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Letters: Aug. 20, 2012

Aug. 19, 2012 - 01:05PM   |  
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Save leftover ammo

In response to “Leftover rounds can save Army money,” printed in the Aug. 6 issue, Capt. Paul Froelich is correct — this will save the Army some money.

The Army already has a policy to address this, and it is illegal to expend leftover ammunition in accordance with AR 710-2, page 60, para 2-40 (d), “Ammunition will be expended for intended purposes only. Ammunition will never be abandoned, destroyed, fired indiscriminately, or otherwise disposed of in order to avoid any inconveniences of returning the item(s) to an SSA {supply support activity].”

There are a few of us command sergeant majors left who try to enforce this. The problem is, nobody reads the books anymore.

— Army Command Sgt. Maj. Ken Blasko, Joint Base Langley-Eustis, Va.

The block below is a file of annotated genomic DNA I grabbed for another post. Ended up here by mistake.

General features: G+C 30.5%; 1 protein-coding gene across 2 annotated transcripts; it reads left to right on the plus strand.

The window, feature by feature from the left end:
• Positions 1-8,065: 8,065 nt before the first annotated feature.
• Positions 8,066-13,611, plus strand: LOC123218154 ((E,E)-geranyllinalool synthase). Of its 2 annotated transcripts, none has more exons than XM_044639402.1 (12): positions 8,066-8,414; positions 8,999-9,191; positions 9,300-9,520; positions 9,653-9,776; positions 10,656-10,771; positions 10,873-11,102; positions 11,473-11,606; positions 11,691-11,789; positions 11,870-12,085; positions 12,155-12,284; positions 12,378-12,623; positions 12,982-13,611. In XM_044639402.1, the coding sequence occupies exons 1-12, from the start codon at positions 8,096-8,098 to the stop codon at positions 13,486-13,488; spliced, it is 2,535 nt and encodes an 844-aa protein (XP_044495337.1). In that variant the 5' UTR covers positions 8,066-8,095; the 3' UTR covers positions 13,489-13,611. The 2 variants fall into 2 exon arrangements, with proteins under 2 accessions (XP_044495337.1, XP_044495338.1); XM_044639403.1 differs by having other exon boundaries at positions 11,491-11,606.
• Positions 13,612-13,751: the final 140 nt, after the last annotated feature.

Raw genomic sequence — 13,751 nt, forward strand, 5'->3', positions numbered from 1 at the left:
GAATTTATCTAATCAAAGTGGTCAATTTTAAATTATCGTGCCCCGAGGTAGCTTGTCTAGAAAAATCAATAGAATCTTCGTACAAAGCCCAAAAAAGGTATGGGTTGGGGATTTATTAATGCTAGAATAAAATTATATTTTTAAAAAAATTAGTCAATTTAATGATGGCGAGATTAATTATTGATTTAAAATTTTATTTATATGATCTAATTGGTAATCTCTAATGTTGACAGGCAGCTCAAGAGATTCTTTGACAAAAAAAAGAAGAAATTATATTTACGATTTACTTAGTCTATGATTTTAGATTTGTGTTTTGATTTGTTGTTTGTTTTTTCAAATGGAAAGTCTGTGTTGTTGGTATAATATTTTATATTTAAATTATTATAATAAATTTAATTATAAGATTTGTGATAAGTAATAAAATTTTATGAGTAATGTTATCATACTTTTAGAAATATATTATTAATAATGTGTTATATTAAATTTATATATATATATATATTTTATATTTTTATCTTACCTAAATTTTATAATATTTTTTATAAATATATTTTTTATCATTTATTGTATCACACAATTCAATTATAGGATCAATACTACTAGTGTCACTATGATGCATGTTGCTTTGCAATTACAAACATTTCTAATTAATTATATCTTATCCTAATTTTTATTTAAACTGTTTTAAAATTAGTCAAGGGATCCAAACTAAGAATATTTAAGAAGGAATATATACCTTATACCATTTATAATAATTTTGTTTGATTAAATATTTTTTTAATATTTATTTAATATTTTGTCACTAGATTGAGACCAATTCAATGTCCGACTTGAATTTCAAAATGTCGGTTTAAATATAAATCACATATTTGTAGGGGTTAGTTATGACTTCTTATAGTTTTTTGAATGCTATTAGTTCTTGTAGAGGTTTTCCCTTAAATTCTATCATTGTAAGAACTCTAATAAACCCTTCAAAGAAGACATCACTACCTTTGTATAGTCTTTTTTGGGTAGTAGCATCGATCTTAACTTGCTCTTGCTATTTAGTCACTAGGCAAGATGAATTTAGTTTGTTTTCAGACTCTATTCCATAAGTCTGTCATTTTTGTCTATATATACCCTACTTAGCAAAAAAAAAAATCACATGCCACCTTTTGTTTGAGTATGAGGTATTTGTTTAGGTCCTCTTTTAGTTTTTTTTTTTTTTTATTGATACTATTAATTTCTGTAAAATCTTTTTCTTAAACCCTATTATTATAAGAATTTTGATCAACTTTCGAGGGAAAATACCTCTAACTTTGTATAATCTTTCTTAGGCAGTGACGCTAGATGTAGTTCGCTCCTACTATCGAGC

Let disabled vets run VA

Regarding stories about how the Veterans Affairs Department has failed: The only people who should be allowed to work at VA are disabled veterans. I guarantee that would fix the problem.

— Eric Beckelheimer, Lexington Park, Md.

Commissary a good deal

I strongly disagree with Spc. Roger Boyer’s comments on doing away with stateside commissaries in the Aug. 6 issue [“You can bag commissaries”]. He apparently has no knowledge of a very important fact, which is that commissaries do, in fact, save customers 33 percent or better on average, and local grocery stores do not have the same or similar prices, not even the Wal-Marts.

I will give Wal-Mart some savings over the other local stores, but it still is a far cry from commissary prices. Two recent examples: I spent $350 and saved $115 on one visit, and spent $415 and saved $115 on another.

I wonder how much of a howl would come from the active-duty ranks if it was suggested, especially by retirees, that they take a 33 percent cut in their pay and benefits. Retirees worked for and were promised this and other benefits. We also pay a surcharge on every purchase, which goes toward supporting the commissaries.

Things are bad enough without active-duty personnel wanting our income and benefits slashed by hundreds of dollars per month, not to mention their future benefits if they make the military a career. Talk about shooting one’s self in the foot.

— Retired Air Force Master Sgt. Lawrence J. Pankonin, Grand Forks, N.D.

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